Tommy DeVito, original Four Seasons member, dead at 92 from COVID-19

Tommy DeVito, one of the smooth harmonizers of legendary doo-wop group the Four Seasons, has died from complications of the coronavirus. The baritone vocalist and lead guitarist was 92.

When reached by The Post for comment, Four Seasons frontman Frankie Valli and singer-keyboardist Bob Gaudio said in a joint statement:

“It is with great sadness that we report that Tommy DeVito, a founding member of the Four Seasons, has passed. We send our love to his family during this most difficult time. He will be missed by all who loved him.”

Actor Alfred Nittoli (“Casino”) first confirmed DeVito’s passing Tuesday on Facebook.

“My dear friend Tommy passed away in Las Vegas at 9:45 last night,” Nittoli wrote, spurring dozens of emotional condolences. “With deep regret I am writing this sitting in his living room. I was informed by his daughter Darcel there will be a service in New Jersey.”

DeVito, a native of Belleville, NJ, was treated for COVID-19 at Siena St. Rose Dominican Hospital in Henderson, Nevada, for weeks and was on a ventilator until he died, according to the Las Vegas Review Journal.

The Brylcreem-era belter started doo-wopping with Newark native Valli in the Variatones and the Four Lovers, circa 1954. After co-founding the Four Seasons in 1960, the male vocal quartet cranked out out a sprawling string of chart-topping hits in a decade otherwise dominated by the British Invasion. The bandmates’ classic tracks include “December 1963 (Oh, What a Night),” “Walk Like a Man,” “Big Girls Don’t Cry,” “Working My Way Back to You” and “Sherry.”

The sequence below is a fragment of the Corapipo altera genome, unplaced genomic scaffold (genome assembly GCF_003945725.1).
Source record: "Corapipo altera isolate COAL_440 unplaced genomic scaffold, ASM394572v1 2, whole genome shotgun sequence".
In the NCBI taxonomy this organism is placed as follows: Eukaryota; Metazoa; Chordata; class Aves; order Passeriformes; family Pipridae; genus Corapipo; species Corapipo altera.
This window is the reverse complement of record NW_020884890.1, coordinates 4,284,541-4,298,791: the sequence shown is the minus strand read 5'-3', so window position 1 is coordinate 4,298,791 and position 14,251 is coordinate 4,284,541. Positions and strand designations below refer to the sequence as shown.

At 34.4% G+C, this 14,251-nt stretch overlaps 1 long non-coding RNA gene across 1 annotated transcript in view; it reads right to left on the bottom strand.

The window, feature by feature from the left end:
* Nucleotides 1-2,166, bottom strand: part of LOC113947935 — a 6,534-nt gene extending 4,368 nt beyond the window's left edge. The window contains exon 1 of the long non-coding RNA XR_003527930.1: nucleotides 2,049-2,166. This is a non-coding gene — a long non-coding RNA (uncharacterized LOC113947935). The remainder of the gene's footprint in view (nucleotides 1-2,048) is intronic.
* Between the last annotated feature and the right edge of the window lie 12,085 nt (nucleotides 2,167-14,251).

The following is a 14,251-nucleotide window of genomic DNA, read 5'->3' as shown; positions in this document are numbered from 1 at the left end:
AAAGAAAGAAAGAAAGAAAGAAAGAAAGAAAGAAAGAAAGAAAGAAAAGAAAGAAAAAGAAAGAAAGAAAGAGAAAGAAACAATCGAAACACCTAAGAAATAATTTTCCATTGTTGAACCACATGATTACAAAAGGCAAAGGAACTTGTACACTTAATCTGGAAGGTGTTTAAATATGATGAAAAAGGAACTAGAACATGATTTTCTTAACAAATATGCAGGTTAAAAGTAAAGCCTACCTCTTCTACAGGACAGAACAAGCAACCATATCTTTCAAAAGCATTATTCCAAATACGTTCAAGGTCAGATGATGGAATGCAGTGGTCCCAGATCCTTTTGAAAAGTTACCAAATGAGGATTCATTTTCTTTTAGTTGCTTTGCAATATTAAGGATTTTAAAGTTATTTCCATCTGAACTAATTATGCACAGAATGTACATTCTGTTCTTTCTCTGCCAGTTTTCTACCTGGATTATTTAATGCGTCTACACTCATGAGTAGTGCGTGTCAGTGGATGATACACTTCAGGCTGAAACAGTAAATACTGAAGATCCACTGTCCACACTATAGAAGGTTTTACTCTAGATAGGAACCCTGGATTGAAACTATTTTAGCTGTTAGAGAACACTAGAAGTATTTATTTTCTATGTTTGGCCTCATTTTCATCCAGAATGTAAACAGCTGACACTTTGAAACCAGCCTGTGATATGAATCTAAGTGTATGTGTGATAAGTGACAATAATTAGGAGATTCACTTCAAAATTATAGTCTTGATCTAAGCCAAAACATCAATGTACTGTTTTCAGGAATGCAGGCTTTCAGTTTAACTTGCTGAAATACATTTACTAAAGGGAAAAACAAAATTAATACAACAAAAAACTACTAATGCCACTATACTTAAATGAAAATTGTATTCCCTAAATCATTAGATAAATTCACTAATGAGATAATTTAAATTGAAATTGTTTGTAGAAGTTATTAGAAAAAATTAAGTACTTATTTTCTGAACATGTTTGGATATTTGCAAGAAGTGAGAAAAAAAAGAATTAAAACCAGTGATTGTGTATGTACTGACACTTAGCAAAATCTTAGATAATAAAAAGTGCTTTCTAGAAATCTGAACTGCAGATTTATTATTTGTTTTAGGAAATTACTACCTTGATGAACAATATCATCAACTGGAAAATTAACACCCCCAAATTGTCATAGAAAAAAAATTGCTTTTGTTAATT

The Four Seasons’ sweet sounds earned them induction into the Rock & Roll Hall of Fame in 1990, followed by a slot in the Vocal Group Hall of Fame in 1999. However, their surprisingly gritty origin story — marked by brushes with the Genovese mob family and drug addiction — is what inspired 2005’s Tony-winning Broadway hit “Jersey Boys.” The long-running jukebox musical was later adapted as a 2014 feature film by director Clint Eastwood.

DeVito left the group in 1971. At the time, his departure was publicly blamed on a hearing problem. It was later revealed, All Music reported, that he had “run up enormous gambling debts, as well as a hefty tax bill, and Valli and Gaudio assumed the obligations as the price for buying him out of the group.”

The estranged band members later reunited and shared many photo ops at promotional events for the “Jersey Boys” musical and film.

Oscar winner Joe Pesci (second from left) with The Four Seasons’ Tommy DeVito, Frankie Valli and Charlie Calello.WireImage

Actor Joe Pesci, who paid homage to DeVito by having his character in Martin Scorsese’s 1990 organized crime classic “GoodFellas” named for him, also shared his respects.

“I was greatly saddened to hear this morning of the passing of my lifelong friend Tommy DeVito,” the “Raging Bull” actor said in a statement. “He was truly a gifted musician who dedicated his life to making people happy through his music.”

Pesci added, “The time he spent as part of the Four Seasons produced some of the most iconic music of that era and continues to inspire young musicians to this day. I will always remember him for his great voice and for the character that he was. My heartfelt condolences go out to his family and loyal fans. I will never forget him. RIP.”


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